Failure is an essential element of success, as many entrepreneurs, inventors and leaders can attest.
“It's fine to celebrate success, but it is more important to heed the lessons of failure,” Bill Gates said. We always shower praise on those who have triumphed. Very rarely do we examine all the times the triumphant have failed, and analyze how they turned their “luck” around.
Indeed, failure is an essential element of success, as many entrepreneurs, inventors and leaders can attest. But that doesn’t make it feel any easier when it happens. A rejection can easily send you spiraling, making you forget — at least momentarily — that failure can be a stepping stone to future triumph.
Among psychologists, education and parenting experts, there’s a renewed interest in researching our response to failure and the way it shapes our eventual achievements. Studies show that grit, not just intelligence, can predict whether a student will have academic success, and that having a “growth mindset” — the belief that one can learn new skills and expand one’s intelligence — can influence achievement.
Here are a few things that I’ve found to be true when we have a healthy fear of failure:
• We’re motivated to move. Call it the stick portion of the carrot-and-stick routine if you will, but it’s also reality. Every parent of a teenager knows that their child will be suddenly motivated to learn how to do laundry when facing the prospect of attending a party without his or her favorite outfit. So it is with us adults. When we want to avoid a very real failure, we’re not likely to sit still.
• We’re eager to take action. Ancient wisdom says that our hunger drives us forward — and that’s not a bad thing if you want to eat. Intentional leadership expert Michael Hyatt puts it this way when describing someone who is “hungry” to find success: “In short, a hungry person ‘plays full out,’ holding nothing back. More than anything, he wants to win and is willing to pay the price to do so.” Sounds like someone you’d want on your team, yes?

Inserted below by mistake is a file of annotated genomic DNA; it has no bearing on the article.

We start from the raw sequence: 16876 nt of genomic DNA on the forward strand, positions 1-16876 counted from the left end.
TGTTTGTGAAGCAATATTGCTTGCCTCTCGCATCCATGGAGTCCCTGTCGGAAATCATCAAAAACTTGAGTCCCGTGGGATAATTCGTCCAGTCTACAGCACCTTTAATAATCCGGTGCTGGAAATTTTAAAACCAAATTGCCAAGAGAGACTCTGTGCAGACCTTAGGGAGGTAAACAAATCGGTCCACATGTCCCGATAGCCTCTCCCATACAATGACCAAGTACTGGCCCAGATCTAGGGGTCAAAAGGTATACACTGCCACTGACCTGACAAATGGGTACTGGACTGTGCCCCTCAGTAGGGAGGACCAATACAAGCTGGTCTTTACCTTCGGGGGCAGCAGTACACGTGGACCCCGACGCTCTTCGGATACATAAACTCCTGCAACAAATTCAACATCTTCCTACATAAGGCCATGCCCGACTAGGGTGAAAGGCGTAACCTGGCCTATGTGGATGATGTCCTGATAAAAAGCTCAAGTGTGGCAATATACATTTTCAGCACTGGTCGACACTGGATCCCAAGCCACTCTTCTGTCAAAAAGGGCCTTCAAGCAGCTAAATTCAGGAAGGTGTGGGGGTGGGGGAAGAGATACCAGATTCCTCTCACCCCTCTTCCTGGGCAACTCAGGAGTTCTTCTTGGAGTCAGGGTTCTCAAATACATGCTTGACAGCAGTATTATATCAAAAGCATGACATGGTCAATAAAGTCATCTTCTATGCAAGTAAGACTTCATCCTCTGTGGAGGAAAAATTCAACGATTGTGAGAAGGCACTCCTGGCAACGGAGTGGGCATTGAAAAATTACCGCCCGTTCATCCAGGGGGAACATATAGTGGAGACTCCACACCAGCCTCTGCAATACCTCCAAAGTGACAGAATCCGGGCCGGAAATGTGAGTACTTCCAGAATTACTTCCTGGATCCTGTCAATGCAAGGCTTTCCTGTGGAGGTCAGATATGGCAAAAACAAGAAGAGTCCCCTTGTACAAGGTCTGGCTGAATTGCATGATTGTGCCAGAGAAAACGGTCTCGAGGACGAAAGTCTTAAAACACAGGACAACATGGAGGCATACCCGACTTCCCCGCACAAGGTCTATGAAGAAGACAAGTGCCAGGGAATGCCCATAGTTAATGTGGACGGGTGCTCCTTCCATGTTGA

• We’re more open to taking risks. There’s just no incentive to take risks when we’re drifting comfortably on the placid waters of Lake Status Quo. Calculated risks fuel our growth when we step out from where we are to where we want to be. There is no sure thing in leadership — except the consequences of standing still.
• Failure creates new opportunities. Many people believe that everything happens for a reason, we just don’t know what it is at the time. Failures often bring unforeseen opportunities that would not have been available without the failure in the first place. You often need to close one door so that another door of opportunity can be opened for you. Failure is a way of one door closing. Failure is seldom the end; it is often a bright beginning.
• Failure provides answers. If you don’t try and fail, you will never know if your idea or method is going to work. You spend time worrying that you don’t have the answer; you wonder whether it would have worked. The pain of regret is far worse than the pain of failure. When you fail, you can start again; with regret, you will never know.
• We’re inspired to learn from others. Coming face-to-face with the reality of potential failure can humble us. And that’s a good thing. As Kevin Hall, author of the book Aspire notes, it’s in the fertile soil of humility that the seeds of success can best sprout. When we think we might not be able to figure things out on our own, we’re more likely to be willing to ask of others, “How did you do it?”
Bottom line? The fear of failure keeps us from settling for “good enough.” And not settling is essential to success. When good enough is good enough, the best has already left the building.